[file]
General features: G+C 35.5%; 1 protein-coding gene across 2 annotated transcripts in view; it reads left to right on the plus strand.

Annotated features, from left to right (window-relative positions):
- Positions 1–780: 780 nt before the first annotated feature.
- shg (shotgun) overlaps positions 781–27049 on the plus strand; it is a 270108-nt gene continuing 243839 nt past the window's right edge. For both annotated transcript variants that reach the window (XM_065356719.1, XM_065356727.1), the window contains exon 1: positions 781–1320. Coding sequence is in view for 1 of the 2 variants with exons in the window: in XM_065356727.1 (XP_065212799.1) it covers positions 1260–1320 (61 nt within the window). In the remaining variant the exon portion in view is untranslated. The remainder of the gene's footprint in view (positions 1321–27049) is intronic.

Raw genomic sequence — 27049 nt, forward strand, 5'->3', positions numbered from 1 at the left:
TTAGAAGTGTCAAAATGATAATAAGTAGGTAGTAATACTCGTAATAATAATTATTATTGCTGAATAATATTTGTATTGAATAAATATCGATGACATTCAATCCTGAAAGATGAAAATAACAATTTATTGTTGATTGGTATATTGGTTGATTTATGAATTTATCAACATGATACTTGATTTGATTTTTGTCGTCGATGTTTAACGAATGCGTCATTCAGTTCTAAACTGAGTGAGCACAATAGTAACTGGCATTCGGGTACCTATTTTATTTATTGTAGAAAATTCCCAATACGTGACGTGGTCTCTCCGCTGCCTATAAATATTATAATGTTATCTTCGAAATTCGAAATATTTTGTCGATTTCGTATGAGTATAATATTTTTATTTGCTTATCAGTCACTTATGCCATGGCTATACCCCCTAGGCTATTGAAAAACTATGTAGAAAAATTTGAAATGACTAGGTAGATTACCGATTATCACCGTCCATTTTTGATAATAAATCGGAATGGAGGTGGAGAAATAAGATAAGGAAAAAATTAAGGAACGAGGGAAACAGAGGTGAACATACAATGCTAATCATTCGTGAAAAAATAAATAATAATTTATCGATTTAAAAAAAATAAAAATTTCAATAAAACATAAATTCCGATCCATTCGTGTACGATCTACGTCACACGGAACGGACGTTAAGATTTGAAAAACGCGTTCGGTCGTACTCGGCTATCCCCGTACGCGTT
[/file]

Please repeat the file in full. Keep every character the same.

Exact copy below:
General features: G+C 35.5%; 1 protein-coding gene across 2 annotated transcripts in view; it reads left to right on the plus strand.

Annotated features, from left to right (window-relative positions):
- Positions 1–780: 780 nt before the first annotated feature.
- shg (shotgun) overlaps positions 781–27049 on the plus strand; it is a 270108-nt gene continuing 243839 nt past the window's right edge. For both annotated transcript variants that reach the window (XM_065356719.1, XM_065356727.1), the window contains exon 1: positions 781–1320. Coding sequence is in view for 1 of the 2 variants with exons in the window: in XM_065356727.1 (XP_065212799.1) it covers positions 1260–1320 (61 nt within the window). In the remaining variant the exon portion in view is untranslated. The remainder of the gene's footprint in view (positions 1321–27049) is intronic.

Raw genomic sequence — 27049 nt, forward strand, 5'->3', positions numbered from 1 at the left:
TTAGAAGTGTCAAAATGATAATAAGTAGGTAGTAATACTCGTAATAATAATTATTATTGCTGAATAATATTTGTATTGAATAAATATCGATGACATTCAATCCTGAAAGATGAAAATAACAATTTATTGTTGATTGGTATATTGGTTGATTTATGAATTTATCAACATGATACTTGATTTGATTTTTGTCGTCGATGTTTAACGAATGCGTCATTCAGTTCTAAACTGAGTGAGCACAATAGTAACTGGCATTCGGGTACCTATTTTATTTATTGTAGAAAATTCCCAATACGTGACGTGGTCTCTCCGCTGCCTATAAATATTATAATGTTATCTTCGAAATTCGAAATATTTTGTCGATTTCGTATGAGTATAATATTTTTATTTGCTTATCAGTCACTTATGCCATGGCTATACCCCCTAGGCTATTGAAAAACTATGTAGAAAAATTTGAAATGACTAGGTAGATTACCGATTATCACCGTCCATTTTTGATAATAAATCGGAATGGAGGTGGAGAAATAAGATAAGGAAAAAATTAAGGAACGAGGGAAACAGAGGTGAACATACAATGCTAATCATTCGTGAAAAAATAAATAATAATTTATCGATTTAAAAAAAATAAAAATTTCAATAAAACATAAATTCCGATCCATTCGTGTACGATCTACGTCACACGGAACGGACGTTAAGATTTGAAAAACGCGTTCGGTCGTACTCGGCTATCCCCGTACGCGTT